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Title Computer classification of sleep in preterm and full-term neonates at similar postconceptional term ages
Author(s) M. S. Scher; S. G. Dokianakis; M. Sun; D. A. Steppe; R. D. Guthrie; R. J. Sclabassi
Source Sleep, Vol. 19, No. 1, Pages 18-25
Publication Date Jan. 1996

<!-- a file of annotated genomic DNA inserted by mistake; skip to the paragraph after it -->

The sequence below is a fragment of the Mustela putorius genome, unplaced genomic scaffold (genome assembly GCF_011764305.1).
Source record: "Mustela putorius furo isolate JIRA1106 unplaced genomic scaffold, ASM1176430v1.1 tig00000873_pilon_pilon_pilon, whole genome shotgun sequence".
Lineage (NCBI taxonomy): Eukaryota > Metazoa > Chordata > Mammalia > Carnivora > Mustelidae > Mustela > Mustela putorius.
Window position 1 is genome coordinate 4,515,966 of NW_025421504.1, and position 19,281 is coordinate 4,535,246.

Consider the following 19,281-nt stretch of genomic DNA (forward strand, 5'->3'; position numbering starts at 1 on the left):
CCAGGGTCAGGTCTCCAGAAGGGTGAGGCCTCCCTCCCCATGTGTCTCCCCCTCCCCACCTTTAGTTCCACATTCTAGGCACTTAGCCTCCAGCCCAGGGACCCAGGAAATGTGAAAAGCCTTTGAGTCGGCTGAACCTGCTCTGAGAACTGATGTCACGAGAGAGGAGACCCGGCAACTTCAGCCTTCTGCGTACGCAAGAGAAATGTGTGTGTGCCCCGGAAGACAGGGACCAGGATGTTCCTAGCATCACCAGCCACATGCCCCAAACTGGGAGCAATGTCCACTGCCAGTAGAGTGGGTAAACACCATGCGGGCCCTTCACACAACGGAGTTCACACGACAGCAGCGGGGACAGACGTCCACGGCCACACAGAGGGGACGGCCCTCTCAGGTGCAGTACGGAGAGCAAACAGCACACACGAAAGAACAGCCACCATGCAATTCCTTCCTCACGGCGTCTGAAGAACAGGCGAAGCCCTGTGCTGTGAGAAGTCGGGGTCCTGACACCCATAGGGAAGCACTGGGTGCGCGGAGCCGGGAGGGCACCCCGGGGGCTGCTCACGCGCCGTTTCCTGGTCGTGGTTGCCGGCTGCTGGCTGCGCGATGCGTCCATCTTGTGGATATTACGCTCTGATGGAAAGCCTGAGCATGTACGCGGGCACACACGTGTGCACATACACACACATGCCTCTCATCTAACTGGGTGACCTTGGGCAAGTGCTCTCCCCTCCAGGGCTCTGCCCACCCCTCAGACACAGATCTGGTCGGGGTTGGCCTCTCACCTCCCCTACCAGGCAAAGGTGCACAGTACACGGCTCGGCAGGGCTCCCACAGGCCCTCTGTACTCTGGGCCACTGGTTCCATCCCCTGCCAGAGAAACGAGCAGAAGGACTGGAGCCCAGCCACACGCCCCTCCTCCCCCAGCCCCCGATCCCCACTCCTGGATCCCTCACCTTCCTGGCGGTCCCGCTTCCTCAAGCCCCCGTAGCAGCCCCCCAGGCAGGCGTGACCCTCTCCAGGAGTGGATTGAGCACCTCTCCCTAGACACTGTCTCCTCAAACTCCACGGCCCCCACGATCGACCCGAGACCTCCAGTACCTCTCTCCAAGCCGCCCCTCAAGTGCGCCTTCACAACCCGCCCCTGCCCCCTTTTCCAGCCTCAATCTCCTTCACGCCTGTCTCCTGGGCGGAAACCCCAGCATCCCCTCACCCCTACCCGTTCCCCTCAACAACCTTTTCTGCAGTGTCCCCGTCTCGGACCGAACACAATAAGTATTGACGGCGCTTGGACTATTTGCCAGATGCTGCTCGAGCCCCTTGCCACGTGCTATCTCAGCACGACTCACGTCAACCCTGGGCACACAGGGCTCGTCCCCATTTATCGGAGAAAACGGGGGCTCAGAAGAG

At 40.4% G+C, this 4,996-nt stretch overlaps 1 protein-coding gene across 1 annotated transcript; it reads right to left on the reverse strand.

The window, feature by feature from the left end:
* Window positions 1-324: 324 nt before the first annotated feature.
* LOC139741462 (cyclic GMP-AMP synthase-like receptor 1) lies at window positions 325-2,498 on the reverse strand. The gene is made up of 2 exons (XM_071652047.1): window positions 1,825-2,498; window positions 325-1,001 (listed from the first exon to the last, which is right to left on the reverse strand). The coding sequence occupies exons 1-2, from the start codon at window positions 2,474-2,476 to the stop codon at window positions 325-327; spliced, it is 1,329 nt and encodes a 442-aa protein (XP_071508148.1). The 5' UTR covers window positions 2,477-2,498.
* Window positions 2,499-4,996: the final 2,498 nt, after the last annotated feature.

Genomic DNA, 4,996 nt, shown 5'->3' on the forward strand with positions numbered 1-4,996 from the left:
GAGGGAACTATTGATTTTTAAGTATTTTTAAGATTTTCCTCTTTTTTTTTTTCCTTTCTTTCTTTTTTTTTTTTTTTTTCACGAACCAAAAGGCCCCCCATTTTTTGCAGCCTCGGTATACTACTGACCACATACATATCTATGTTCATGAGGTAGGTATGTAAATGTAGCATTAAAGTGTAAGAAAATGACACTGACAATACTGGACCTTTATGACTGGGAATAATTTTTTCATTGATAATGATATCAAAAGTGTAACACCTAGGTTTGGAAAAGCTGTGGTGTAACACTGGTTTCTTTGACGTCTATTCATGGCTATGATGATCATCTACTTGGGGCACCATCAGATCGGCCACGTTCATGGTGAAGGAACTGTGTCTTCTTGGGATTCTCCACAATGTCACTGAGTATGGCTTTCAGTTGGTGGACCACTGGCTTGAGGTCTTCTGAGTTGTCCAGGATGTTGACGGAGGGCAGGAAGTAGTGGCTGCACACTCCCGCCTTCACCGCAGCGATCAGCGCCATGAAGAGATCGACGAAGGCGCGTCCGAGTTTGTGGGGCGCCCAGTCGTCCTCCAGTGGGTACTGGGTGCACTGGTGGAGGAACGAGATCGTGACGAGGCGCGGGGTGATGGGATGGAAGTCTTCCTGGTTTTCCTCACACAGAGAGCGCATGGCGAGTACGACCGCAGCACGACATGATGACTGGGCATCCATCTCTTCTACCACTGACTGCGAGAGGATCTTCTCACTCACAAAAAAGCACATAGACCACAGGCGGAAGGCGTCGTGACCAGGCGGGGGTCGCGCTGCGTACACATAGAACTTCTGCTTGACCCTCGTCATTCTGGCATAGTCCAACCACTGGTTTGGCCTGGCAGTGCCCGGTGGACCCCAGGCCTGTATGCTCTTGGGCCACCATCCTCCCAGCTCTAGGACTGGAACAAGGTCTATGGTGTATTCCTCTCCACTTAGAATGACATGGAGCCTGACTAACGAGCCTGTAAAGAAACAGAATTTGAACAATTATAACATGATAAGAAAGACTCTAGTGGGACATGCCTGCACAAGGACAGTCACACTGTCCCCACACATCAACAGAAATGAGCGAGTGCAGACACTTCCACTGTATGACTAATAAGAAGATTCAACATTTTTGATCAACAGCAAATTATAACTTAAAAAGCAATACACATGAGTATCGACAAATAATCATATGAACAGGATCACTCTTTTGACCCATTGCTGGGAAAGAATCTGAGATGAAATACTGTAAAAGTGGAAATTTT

Abstract A classification strategy of neonatal sleep is being developed by comparing visually scored minutes of 21 channels of electroencephalographic (EEG)/polygraphic recordings with the corresponding values for each physiological signal derived from either visual or computer analyses. Continuous 3-hour sleep studies on 54 preterm and full-term neonates at similar postconceptional term ages were acquired under environmentally controlled conditions using a computerized monitoring system. An on-line event marker program recorded behavioral observations. One of three EEG sleep states was assigned to each of 8,995 minutes by traditional visual analysis criteria. EEG spectral values, spectral and nonspectral cardiorespiratory calculations and behaviorally observed movements, arousals and rapid eye movement counts were submitted for discriminant analysis. Based on the total minutes known for each of three states (i.e. active, quiet and awake), linear combinations of all specified digitized parameters were formed into an arithmetic algorithm by use of discriminant analysis, which served as the basis of a state assignment for each minute. Fifty percent of the data were arbitrarily used as the training set to derive the state classification model. The remaining fifty percent of the data were used as the cross-validation "test sample" to determine the accuracy of the classification when compared to the visually analyzed score for each corresponding minute. Thirteen out of 32 physiological measures best predicted state of both preterm and full-term neonatal groups. For both groups, the correct classification for active sleep was 90.3%, quiet sleep was 97.4%, awake was 97% and the overall accuracy was 93.3%. However, the order of significance for specific variables differed between these two neonatal groups. Differences in the order of variables that predict sleep states between preterm and full-term infants may reflect adaptation of brain function of the preterm infant to prematurity and/or prolonged extrauterine experience.


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